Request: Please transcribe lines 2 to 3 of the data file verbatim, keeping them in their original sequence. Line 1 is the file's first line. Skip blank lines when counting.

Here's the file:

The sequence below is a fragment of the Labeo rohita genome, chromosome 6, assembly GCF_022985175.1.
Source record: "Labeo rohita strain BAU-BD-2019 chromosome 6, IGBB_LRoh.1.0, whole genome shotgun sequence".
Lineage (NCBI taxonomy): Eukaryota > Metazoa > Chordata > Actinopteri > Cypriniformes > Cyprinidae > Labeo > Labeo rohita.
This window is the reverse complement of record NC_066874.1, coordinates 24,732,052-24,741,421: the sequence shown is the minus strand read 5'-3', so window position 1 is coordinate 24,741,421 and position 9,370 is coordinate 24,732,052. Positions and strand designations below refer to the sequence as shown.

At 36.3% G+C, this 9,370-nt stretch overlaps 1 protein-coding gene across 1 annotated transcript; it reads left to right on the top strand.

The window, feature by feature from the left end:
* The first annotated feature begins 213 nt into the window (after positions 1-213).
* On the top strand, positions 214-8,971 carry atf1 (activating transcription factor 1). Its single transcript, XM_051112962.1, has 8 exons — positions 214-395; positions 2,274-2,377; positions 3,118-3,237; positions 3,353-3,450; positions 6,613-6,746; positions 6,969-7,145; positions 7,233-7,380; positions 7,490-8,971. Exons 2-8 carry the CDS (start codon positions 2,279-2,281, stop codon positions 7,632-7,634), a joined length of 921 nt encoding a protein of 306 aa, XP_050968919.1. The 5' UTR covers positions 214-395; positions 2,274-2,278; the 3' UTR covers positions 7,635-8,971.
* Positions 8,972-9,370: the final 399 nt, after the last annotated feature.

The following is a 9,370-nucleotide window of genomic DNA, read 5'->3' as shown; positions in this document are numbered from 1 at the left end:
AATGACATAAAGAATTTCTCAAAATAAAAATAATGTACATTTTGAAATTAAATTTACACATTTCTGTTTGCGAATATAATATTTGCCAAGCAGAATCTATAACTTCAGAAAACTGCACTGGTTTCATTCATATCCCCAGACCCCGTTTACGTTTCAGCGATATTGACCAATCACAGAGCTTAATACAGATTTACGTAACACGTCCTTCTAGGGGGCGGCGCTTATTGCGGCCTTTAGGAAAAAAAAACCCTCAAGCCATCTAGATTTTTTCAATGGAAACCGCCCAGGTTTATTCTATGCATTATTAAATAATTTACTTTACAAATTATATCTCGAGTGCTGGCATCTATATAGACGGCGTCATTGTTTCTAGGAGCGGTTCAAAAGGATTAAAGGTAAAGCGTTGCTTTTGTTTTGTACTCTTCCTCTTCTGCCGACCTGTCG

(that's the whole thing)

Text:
Source record: "Labeo rohita strain BAU-BD-2019 chromosome 6, IGBB_LRoh.1.0, whole genome shotgun sequence".
Lineage (NCBI taxonomy): Eukaryota > Metazoa > Chordata > Actinopteri > Cypriniformes > Cyprinidae > Labeo > Labeo rohita.